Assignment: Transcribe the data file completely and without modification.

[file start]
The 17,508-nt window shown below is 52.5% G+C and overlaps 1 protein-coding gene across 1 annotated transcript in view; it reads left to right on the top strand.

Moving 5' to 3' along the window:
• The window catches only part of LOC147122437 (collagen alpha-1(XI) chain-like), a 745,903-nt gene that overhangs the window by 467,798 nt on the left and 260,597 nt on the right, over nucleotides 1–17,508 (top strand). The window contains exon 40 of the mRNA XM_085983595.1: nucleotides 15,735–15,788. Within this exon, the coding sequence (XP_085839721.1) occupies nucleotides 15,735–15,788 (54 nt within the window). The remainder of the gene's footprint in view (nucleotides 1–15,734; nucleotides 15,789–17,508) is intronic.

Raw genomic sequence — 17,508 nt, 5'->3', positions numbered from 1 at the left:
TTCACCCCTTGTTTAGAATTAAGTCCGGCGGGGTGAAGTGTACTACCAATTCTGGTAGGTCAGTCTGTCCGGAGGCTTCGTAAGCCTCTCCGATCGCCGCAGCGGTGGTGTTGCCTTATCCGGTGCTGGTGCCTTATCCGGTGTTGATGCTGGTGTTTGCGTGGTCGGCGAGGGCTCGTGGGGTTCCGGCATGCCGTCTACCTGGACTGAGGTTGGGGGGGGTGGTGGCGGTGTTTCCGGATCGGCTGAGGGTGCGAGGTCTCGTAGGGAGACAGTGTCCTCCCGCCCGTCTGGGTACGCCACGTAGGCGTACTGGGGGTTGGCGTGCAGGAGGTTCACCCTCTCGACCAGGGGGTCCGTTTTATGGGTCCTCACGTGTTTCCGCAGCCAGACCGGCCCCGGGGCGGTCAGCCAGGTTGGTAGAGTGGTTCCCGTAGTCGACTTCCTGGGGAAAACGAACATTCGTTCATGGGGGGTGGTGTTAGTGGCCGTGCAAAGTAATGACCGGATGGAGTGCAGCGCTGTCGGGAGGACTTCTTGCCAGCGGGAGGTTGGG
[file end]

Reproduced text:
The 17,508-nt window shown below is 52.5% G+C and overlaps 1 protein-coding gene across 1 annotated transcript in view; it reads left to right on the top strand.

Moving 5' to 3' along the window:
• The window catches only part of LOC147122437 (collagen alpha-1(XI) chain-like), a 745,903-nt gene that overhangs the window by 467,798 nt on the left and 260,597 nt on the right, over nucleotides 1–17,508 (top strand). The window contains exon 40 of the mRNA XM_085983595.1: nucleotides 15,735–15,788. Within this exon, the coding sequence (XP_085839721.1) occupies nucleotides 15,735–15,788 (54 nt within the window). The remainder of the gene's footprint in view (nucleotides 1–15,734; nucleotides 15,789–17,508) is intronic.

Raw genomic sequence — 17,508 nt, 5'->3', positions numbered from 1 at the left:
TTCACCCCTTGTTTAGAATTAAGTCCGGCGGGGTGAAGTGTACTACCAATTCTGGTAGGTCAGTCTGTCCGGAGGCTTCGTAAGCCTCTCCGATCGCCGCAGCGGTGGTGTTGCCTTATCCGGTGCTGGTGCCTTATCCGGTGTTGATGCTGGTGTTTGCGTGGTCGGCGAGGGCTCGTGGGGTTCCGGCATGCCGTCTACCTGGACTGAGGTTGGGGGGGGTGGTGGCGGTGTTTCCGGATCGGCTGAGGGTGCGAGGTCTCGTAGGGAGACAGTGTCCTCCCGCCCGTCTGGGTACGCCACGTAGGCGTACTGGGGGTTGGCGTGCAGGAGGTTCACCCTCTCGACCAGGGGGTCCGTTTTATGGGTCCTCACGTGTTTCCGCAGCCAGACCGGCCCCGGGGCGGTCAGCCAGGTTGGTAGAGTGGTTCCCGTAGTCGACTTCCTGGGGAAAACGAACATTCGTTCATGGGGGGTGGTGTTAGTGGCCGTGCAAAGTAATGACCGGATGGAGTGCAGCGCTGTCGGGAGGACTTCTTGCCAGCGGGAGGTTGGG